You’re absolutely right, David — it may not be in their best interests to take the test. I’m raising the question for us to consider as a community that “owns” the AP CS (in the sense of caring about its design and possibly influencing the design). Is there a reason for these students to take the test? If we want students to have the experience of the class and take the test, is there something about the design that we should change? It was an explicit goal of “Georgia Computes!” to raise the number of African-American students who take the AP CS test, so it is an interesting question for us to consider why so few of them take the test.

      Reply
  • 3. Alfred Thompson  |  April 21, 2011 at 10:45 am

    Is there a different reason for African-American students to take the test from white American students? The question feels different from “why are they not taking the exam” to me. The same is true for the question of women as well. I think the reasons to take the exam are largely the same for all students. The reasons they don’t take the exam likely have more to do with either not knowing the benefits or ideas about why the benefits might not apply to them.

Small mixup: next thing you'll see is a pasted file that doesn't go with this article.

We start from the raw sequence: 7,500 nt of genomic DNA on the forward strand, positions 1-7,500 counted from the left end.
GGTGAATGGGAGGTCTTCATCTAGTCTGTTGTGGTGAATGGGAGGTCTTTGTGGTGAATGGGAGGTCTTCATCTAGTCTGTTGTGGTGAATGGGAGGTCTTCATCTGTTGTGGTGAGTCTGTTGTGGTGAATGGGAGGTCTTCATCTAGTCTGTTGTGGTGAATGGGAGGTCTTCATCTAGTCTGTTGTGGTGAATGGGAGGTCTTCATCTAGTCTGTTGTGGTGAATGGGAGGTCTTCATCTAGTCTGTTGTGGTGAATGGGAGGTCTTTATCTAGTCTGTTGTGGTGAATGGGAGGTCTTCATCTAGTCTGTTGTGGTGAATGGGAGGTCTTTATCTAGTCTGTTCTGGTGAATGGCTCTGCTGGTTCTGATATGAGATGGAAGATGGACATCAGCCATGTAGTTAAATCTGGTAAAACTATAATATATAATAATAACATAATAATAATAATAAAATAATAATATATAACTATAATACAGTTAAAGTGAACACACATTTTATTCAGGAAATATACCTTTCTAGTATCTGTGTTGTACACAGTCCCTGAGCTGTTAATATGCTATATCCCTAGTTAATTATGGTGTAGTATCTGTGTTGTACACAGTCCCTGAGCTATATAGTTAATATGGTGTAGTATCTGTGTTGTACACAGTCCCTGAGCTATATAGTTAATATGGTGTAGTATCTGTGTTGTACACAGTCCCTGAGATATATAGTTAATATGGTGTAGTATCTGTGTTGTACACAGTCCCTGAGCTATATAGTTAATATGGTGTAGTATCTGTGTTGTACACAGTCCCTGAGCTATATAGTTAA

I think it is not so much about giving them reasons to take the exam as it is overcoming misconceptions and fears about limiations they may think they face.
    BTW On the Internet no one knows if you are black, white, red or yellow or male or female unless you tell them. This is non trivial as it lets many people establish reputations online without exposing much more than their knowledge and willingness to help.

    Reply
    • 4. Mark Guzdial  |  April 21, 2011 at 10:53 am

      The reasons/benefit we offer are the same, but how those reasons are perceived differs, or maybe they don’t know the reasons, as you suggest. Here’s another graph from the proposal I’m working on. The number of White students taking the APCS in Georgia has been rising dramatically. Same reasons are offered to both Black and White students.
      Number of students taking AP CS in Georgia

      Reply
  • 5. Alan Kay  |  April 21, 2011 at 11:22 am

    I don’t like “because you can get college credits and perhaps skip a course in college” as a reason for “you should take the test”.

    I think we should examine the content of the current AP and try to assess what *learning benefits* (if any) might happen if one were to take the course.